SALT LAKE CITY - When Gordon B. Hinckley, president of The Church of Jesus Christ of Latter-day Saints, fell ill last year, church convert Nora Healey prayed.
"Every morning and every night," said Healey, of Fillmore, who, with her husband, is on a service mission for the church at its Family History Library here.
In January 2006, Hinckley, then 95, had surgery to remove a cancerous growth from his colon but little was said about his condition or recovery.
Then at the spring installment of the religion's biannual conference, Hinckley said he was "in the sunset of his life," prompting speculation about his future at the head of the church.
Mormons gather twice yearly to hear faith-promoting, inspirational words from church leaders. This year's event begins Saturday, with Hinckley expected to take the podium in the first of five conference sessions.
"President Hinckley's doing great," church spokeswoman Kim Farah said Thursday.
The two-day conference draws more than 100,000 to the church conference center in downtown Salt Lake City and the proceedings are broadcast on television, radio and the Internet in 89 languages.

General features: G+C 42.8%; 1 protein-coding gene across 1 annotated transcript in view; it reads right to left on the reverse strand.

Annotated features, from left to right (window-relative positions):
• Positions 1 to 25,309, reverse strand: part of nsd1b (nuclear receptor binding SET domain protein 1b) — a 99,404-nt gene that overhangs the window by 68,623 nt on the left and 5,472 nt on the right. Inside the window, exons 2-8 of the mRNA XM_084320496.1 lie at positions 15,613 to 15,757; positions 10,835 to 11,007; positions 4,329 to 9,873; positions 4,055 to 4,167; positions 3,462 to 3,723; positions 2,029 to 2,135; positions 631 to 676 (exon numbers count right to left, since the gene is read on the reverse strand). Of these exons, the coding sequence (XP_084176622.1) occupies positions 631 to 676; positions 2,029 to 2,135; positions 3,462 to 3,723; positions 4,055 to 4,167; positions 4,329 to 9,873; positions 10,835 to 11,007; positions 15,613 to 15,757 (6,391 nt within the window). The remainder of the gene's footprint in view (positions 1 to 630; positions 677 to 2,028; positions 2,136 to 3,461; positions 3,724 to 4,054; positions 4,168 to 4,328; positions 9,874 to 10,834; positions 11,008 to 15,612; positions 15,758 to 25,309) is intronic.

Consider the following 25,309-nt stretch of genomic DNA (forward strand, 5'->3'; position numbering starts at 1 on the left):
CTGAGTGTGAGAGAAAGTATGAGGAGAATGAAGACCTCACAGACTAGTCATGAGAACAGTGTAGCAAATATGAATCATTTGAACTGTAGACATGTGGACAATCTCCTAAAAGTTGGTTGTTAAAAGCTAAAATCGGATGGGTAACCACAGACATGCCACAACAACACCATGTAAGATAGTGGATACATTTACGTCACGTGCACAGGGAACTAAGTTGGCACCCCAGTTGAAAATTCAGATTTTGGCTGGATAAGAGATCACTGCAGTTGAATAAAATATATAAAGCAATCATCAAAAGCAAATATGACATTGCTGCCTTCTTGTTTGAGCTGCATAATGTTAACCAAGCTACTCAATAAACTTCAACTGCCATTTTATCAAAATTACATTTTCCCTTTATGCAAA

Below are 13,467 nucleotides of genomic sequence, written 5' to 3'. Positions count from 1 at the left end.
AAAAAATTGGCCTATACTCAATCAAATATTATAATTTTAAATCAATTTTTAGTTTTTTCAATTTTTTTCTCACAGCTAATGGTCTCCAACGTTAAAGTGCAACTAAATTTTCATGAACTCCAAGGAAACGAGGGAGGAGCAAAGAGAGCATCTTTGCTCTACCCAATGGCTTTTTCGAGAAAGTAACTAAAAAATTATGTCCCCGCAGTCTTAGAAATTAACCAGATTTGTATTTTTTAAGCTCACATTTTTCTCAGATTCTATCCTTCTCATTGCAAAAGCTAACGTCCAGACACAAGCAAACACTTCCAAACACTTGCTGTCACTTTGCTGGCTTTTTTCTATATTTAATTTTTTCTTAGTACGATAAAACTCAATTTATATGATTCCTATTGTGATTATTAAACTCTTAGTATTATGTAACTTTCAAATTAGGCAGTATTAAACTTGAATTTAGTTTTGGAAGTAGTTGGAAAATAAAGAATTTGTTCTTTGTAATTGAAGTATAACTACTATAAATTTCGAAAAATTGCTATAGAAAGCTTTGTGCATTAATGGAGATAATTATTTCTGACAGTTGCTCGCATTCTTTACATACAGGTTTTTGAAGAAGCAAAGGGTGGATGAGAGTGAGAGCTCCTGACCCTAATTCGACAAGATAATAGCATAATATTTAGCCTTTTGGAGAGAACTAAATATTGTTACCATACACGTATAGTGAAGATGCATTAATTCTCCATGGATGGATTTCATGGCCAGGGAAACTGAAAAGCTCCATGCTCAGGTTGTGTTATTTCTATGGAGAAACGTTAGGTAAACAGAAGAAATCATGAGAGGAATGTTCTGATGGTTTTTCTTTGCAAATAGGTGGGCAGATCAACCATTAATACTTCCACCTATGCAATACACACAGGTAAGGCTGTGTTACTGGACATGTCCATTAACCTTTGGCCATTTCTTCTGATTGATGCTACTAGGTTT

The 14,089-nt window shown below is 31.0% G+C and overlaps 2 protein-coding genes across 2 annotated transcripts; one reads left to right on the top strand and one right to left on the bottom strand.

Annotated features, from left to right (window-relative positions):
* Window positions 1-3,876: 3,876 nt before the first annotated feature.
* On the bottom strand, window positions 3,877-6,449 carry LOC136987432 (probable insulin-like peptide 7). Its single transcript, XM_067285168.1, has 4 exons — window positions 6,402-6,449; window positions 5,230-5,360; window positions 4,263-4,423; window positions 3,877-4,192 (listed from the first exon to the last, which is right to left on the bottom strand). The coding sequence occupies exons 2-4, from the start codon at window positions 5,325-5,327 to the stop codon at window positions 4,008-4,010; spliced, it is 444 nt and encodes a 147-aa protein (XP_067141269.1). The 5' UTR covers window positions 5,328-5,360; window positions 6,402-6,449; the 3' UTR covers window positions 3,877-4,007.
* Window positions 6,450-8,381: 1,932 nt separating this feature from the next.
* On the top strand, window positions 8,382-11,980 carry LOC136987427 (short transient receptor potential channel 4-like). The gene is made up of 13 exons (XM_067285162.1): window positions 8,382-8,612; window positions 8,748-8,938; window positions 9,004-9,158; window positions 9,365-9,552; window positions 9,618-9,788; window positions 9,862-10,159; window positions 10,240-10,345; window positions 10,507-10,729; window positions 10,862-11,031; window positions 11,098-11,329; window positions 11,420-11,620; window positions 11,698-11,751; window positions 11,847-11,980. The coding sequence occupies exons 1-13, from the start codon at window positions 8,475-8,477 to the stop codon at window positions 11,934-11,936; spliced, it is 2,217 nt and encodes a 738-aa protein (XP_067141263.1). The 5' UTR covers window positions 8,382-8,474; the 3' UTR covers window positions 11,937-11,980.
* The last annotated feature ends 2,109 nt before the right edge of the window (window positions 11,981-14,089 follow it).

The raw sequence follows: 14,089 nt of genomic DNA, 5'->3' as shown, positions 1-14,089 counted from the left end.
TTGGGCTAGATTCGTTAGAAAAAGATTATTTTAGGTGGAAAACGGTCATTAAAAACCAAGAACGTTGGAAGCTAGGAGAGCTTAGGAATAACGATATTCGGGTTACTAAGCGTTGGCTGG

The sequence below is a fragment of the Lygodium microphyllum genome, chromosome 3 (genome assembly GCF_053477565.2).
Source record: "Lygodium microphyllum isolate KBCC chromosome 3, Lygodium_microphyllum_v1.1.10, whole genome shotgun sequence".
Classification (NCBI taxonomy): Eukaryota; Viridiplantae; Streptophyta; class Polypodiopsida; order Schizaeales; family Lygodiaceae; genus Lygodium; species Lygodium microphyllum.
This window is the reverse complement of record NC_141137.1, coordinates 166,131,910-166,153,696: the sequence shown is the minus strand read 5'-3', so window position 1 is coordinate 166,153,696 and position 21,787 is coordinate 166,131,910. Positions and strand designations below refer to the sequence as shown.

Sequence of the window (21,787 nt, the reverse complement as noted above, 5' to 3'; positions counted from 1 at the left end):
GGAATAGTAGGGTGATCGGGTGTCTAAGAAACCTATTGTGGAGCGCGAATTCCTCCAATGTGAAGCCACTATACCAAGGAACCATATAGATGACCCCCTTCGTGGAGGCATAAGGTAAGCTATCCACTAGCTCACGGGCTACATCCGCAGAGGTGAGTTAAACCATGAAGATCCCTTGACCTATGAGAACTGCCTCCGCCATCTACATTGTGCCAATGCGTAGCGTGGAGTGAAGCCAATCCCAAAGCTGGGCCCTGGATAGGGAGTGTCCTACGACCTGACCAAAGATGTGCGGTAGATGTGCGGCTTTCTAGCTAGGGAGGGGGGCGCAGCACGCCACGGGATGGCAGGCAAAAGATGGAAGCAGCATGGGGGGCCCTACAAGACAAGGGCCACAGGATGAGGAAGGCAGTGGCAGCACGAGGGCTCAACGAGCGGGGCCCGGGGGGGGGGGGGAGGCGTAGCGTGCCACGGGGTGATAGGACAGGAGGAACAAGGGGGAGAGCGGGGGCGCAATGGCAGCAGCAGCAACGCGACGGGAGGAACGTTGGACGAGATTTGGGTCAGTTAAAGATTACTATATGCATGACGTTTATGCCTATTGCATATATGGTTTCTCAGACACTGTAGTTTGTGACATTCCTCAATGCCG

The April gathering last year was underscored by concern for Hinckley, who skipped giving an opening address to members for the first time in his presidency.
By October, however, a more robust, energetic Hinckley said doctors called his recovery miraculous.
"I know that the favorable results come from your many prayers on my behalf," Hinckley said. "I am deeply grateful to you."
Praying for the church president, whom Mormons revere as "prophet, seer and revelator" isn't unusual, said Don Nelson, who helps manage and train missionaries at the library. Most Mormons will include Hinckley, his counselors and other church leaders in daily prayers.
"But when he was ill, well then of course you include a special mention that he will be comforted and blessed and healed," said Nelson, of West Richland, Wash.
This year, Hinckley marks the 177th anniversary of the church's founding as the oldest-ever president of the church. He hit that mark in December, at the age of 96 years, 133 days, passing David O. McKay, who was president of the church between 1951 and 1970.
Hinckley is the 15th president of the church, a position he's held since March 1995, after the death of President Howard Hunter.
Known for his wit, warmth and delight in surprises, Hinckley also is described as a pragmatic and insightful leader.
On his watch, the church has grown to 12.5 million members worldwide, more than half outside the U.S., and increased the number of Mormon temples to 124 in 37 countries, giving more members the chance to perform sacred religious ceremonies that are central tenets of Mormon beliefs.
"He's a hard man to keep up with, he's always a step a head," said Ann Nelson, who is married to Don Nelson